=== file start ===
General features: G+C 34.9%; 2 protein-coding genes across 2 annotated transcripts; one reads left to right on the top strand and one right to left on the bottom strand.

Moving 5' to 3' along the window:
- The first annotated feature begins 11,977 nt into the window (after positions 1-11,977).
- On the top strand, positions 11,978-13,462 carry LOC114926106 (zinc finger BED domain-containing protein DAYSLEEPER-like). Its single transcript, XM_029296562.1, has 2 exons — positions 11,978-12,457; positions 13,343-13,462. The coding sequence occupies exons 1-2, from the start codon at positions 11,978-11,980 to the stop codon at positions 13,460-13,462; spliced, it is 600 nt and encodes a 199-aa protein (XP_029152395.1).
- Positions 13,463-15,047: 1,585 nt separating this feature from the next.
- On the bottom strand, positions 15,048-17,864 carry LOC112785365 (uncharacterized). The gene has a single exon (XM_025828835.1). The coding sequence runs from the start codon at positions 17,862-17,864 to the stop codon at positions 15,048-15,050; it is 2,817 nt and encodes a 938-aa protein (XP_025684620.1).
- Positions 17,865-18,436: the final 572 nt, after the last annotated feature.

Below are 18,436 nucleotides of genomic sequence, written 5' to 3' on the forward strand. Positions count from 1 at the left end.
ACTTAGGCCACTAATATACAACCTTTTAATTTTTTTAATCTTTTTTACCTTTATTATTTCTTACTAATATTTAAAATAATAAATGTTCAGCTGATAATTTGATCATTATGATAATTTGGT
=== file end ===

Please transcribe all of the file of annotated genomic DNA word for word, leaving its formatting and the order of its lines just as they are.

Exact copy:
General features: G+C 34.9%; 2 protein-coding genes across 2 annotated transcripts; one reads left to right on the top strand and one right to left on the bottom strand.

Moving 5' to 3' along the window:
- The first annotated feature begins 11,977 nt into the window (after positions 1-11,977).
- On the top strand, positions 11,978-13,462 carry LOC114926106 (zinc finger BED domain-containing protein DAYSLEEPER-like). Its single transcript, XM_029296562.1, has 2 exons — positions 11,978-12,457; positions 13,343-13,462. The coding sequence occupies exons 1-2, from the start codon at positions 11,978-11,980 to the stop codon at positions 13,460-13,462; spliced, it is 600 nt and encodes a 199-aa protein (XP_029152395.1).
- Positions 13,463-15,047: 1,585 nt separating this feature from the next.
- On the bottom strand, positions 15,048-17,864 carry LOC112785365 (uncharacterized). The gene has a single exon (XM_025828835.1). The coding sequence runs from the start codon at positions 17,862-17,864 to the stop codon at positions 15,048-15,050; it is 2,817 nt and encodes a 938-aa protein (XP_025684620.1).
- Positions 17,865-18,436: the final 572 nt, after the last annotated feature.

Below are 18,436 nucleotides of genomic sequence, written 5' to 3' on the forward strand. Positions count from 1 at the left end.
ACTTAGGCCACTAATATACAACCTTTTAATTTTTTTAATCTTTTTTACCTTTATTATTTCTTACTAATATTTAAAATAATAAATGTTCAGCTGATAATTTGATCATTATGATAATTTGGT